Royal Bank of Scotland Group Plc reported an unexpected profit in the second quarter, boosting the shares as the U.K. government prepares to sell its stake.
Net income rose to 293 million pounds ($457 million) from 230 million pounds a year earlier, Edinburgh-based RBS said in a statement on Thursday. Analysts forecast a loss of 259 million pounds, according to the average of 10 estimates in a company-compiled survey. The bank made a profit of 674 million pounds from Citizens Financial Group Inc., reflecting the increasing value of its stake in the U.S. lender.
Chief Executive Officer Ross McEwan is selling assets and cutting thousands of jobs to return the bank to annual profit ahead of the U.K. government’s plans to sell 25 billion pounds of its RBS shares within five years. RBS has seen reviving earnings, fueled by a booming U.K. housing market, helping free up money previously set aside to help cover bad loans.
“It’s going to be more helpful for the government sale,” said Joseph Dickerson, an analyst at Jefferies International Ltd. in London, with a buy rating on shares. “The results highlight the investment opportunity and the earnings power of the core is starting to become more apparent.”
The shares rose as much as 4.8 percent, before swinging between losses and gains. They were up 1.3 percent at 357.7 pence at 11:15 a.m. in London, paring a drop this year to 9 percent.
Chancellor of the Exchequer George Osborne has said he plans to start reducing the U.K.’s 78 percent stake in RBS within months, even though it may cause a loss for taxpayers, who provided RBS with 45.5 billion pounds of capital during the financial crisis. The government may start selling RBS shares as early as September, a person familiar with the plans has said.
RBS returned to a profit in the second quarter from a 446 million-pound loss in the previous three months, when it set aside money for currency-manipulation probes. In the first half, the bank slipped into a loss from a profit a year ago.
Excluding restructuring costs and conduct and litigation charges, profit fell to 1.8 billion pounds in the second quarter from 1.9 billion pounds a year earlier. That beat the 1.3 billion-pound estimate of four analysts in a Bloomberg survey. The bank cautioned revenue will be lower in the second half as the restructuring of its investment bank accelerates.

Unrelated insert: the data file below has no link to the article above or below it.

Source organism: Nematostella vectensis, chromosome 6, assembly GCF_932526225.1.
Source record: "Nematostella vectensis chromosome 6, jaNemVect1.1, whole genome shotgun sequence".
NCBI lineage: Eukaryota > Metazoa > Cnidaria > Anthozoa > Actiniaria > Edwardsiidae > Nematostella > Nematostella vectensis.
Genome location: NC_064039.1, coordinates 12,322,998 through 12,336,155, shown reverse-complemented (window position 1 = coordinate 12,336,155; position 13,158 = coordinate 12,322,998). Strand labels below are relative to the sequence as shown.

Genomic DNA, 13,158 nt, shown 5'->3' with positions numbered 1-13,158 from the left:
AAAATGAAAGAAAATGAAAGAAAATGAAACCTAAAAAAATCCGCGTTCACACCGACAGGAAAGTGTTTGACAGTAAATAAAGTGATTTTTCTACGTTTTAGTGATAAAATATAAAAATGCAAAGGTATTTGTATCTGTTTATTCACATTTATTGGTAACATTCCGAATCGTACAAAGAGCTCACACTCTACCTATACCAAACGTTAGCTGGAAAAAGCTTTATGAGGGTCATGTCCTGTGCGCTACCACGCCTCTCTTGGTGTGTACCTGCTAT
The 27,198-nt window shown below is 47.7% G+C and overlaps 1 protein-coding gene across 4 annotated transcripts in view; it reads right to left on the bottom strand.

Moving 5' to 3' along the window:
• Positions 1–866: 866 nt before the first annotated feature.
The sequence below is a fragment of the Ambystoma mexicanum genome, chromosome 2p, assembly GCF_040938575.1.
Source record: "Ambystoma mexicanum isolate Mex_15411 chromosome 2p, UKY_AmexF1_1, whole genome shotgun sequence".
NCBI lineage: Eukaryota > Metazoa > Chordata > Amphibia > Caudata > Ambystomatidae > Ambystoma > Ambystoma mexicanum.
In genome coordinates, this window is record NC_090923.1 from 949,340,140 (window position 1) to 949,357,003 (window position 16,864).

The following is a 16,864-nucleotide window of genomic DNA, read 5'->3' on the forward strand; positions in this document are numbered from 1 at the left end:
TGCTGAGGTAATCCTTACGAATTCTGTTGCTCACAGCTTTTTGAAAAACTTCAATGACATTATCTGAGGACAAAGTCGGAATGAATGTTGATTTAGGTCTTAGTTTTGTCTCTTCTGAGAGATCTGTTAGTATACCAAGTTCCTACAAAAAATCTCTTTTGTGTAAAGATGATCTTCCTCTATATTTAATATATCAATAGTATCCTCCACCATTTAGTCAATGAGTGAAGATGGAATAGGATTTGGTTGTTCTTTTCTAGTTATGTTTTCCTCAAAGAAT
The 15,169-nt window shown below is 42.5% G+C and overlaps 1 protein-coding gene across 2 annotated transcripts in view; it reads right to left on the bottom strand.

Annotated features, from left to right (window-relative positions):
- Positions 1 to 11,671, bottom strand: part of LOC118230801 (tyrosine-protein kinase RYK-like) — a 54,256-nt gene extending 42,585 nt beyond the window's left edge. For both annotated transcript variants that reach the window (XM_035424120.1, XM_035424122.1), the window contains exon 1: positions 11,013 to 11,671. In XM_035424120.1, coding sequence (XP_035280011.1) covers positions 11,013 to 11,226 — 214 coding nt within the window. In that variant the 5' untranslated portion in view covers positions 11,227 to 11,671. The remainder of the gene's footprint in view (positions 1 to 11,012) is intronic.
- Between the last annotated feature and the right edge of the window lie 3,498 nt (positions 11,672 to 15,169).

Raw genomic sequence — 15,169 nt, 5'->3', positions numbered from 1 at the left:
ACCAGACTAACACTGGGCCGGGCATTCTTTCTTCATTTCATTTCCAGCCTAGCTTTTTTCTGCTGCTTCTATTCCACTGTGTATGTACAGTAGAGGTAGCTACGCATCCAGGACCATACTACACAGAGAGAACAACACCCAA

The lender said it expects to pay a dividend in the first quarter of 2017 at the earliest as it continues to work through litigation and restructuring costs. Some analysts had forecast earlier payouts as RBS unlocks capital from selling Citizens.
“It could disappoint the bulls,” Mark Phin, an analyst at Keefe Bruyette & Woods wrote in a note to clients. “Progress from here will be highly dependent on the timing of restructuring charges. But on first sight, the capital beat and faster clean-up are likely to be received well.”
The bank’s common equity Tier 1 ratio, a measure of financial strength, was at 12.3 percent at the end of the first half, up from 11.5 percent at the end of March. The full disposal of Citizens, expected this year, would add another 3 percentage points to CET1, the bank has said.
RBS said it plans to complete the exit from Citizens by the end of 2015, subject to market conditions. The divestment, along with the “strong progress” made in shrinking the securities unit and the bad bank, will help the lender reduce risk-weighted assets to below 300 billion pounds in 2015.
McEwan signaled further restructuring charges and conduct and litigation costs would damage future earnings, as the bank accelerates the pace of selling unwanted units. RBS is in talks with U.S. authorities over its handling of mortgage securities.
“There are some tough issues coming down the track,” McEwan said on a call with reporters. “This will continue to be a noisy year as we go further and faster on restructuring and deal with the conduct issues of the past.”
RBS’s litigation and conduct costs fell to 459 million pounds in the second quarter from 856 million pounds in the previous three months, while restructuring costs rose to 1.1 billion pounds from 453 million pounds.
The bank didn’t set aside more money to cover compensation for the misselling of payment protection insurance in the U.K. Barclays Plc took a provision of 600 million pounds in the second quarter. Lloyds Banking Group Plc, which has been the hardest hit by PPI, will report first-half earnings on Friday.
Lloyds and RBS have both benefited from surging housing demand across Britain. RBS’s gross new mortgage lending rose 43 percent to 5.4 billion pounds in the second quarter. The bank said 141 million pounds previously set aside to cover bad loans in the second quarter won’t be required anymore.
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“We’re making good progress on our plan,” McEwan said on a call with reporters. “Capital is up, costs are down and there’s growing strength in our go-forward business.”